“Of course, there are disputes in regards to policy, in regards to some of the things that President [Donald] Trump has done, and some of the things and some of the issues that Prime Minister [Benjamin] Netanyahu has done, and so we have the ability to talk about that,” he continued.

“But we understand that Israel has a right to defend itself, our strong ally — in a bipartisan way. We stand strong in that regard.”

The remarks were an about-face from a statement the lawmaker made two weeks ago.

“Annexation is anathema to a two-state solution, and America cannot be used by its proponents to justify a pro-annexation position or policy,” Meeks told The Times of Israel then. “On the contrary, the United States must be explicit in our opposition by applying pressure against Netanyahu should he annex territory, including leveraging US aid.”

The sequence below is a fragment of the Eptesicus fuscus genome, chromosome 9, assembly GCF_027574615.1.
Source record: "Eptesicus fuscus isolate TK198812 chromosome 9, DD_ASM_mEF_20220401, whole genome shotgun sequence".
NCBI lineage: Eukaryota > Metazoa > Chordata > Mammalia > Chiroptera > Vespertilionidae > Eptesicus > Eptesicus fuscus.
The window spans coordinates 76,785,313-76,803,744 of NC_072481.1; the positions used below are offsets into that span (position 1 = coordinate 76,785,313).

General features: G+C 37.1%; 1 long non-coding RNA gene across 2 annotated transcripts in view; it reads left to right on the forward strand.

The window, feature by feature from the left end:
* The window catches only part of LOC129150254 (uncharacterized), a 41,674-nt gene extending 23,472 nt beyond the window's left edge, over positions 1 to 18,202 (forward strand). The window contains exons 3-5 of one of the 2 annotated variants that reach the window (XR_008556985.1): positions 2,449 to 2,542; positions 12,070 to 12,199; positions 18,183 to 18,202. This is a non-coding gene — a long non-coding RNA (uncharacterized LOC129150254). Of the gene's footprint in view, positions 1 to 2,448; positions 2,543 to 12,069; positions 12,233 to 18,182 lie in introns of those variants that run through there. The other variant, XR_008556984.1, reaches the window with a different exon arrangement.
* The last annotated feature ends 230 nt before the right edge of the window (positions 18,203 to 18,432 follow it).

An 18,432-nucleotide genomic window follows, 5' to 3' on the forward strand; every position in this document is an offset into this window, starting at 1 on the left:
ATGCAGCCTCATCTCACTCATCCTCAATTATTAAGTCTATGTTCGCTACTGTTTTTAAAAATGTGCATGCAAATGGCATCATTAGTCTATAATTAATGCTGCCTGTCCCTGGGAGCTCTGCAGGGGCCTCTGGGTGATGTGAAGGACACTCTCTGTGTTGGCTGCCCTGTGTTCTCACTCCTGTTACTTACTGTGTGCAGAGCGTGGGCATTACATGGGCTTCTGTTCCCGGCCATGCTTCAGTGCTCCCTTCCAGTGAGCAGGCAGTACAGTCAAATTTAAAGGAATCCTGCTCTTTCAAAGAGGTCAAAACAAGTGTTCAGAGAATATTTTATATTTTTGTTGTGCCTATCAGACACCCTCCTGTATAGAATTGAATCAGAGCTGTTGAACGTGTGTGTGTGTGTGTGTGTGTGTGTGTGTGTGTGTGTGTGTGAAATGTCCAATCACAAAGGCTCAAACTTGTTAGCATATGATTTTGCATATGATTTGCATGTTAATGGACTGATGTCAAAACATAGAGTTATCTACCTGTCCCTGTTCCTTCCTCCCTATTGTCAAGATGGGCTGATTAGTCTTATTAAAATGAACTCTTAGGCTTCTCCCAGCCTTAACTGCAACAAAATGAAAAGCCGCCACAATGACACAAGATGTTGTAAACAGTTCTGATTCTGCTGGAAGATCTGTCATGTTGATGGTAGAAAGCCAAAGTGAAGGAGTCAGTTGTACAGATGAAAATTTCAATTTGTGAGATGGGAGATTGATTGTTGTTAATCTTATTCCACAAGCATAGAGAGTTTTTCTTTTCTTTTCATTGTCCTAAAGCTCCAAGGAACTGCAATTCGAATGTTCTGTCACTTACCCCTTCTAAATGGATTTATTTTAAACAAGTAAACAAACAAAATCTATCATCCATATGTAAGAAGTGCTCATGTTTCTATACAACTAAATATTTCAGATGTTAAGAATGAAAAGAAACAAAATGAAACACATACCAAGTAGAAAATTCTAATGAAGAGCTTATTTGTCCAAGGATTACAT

While Israel agreed to “suspend” its annexation plans to reach a historic accord with the United Arab Emirates to normalize relations, the Israeli premier has insisted that he is not abandoning his proposal.

A crane is used at the construction site in the West Bank settlement of Amichai on September 7, 2018. (AFP/Thomas Coex)

Meeks made his original statement after a coalition of progressive Jewish advocacy groups sent a letter to the House Foreign Affairs Committee, laying out the criteria they believe the panel should use when selecting its next chair.

These included picking a US House member with a consistent record of supporting diplomatic initiatives such as the Iran nuclear deal, as well as backing the US-Israel relationship and a two-state solution.

The five liberal Zionist organizations — including J Street, Americans for Peace Now, Ameinu, Habonim Dror and Partners for Progressive Israel — said the next chair should not only oppose Israel annexing any West Bank territory, but should be willing to restrict American military assistance from going toward annexation.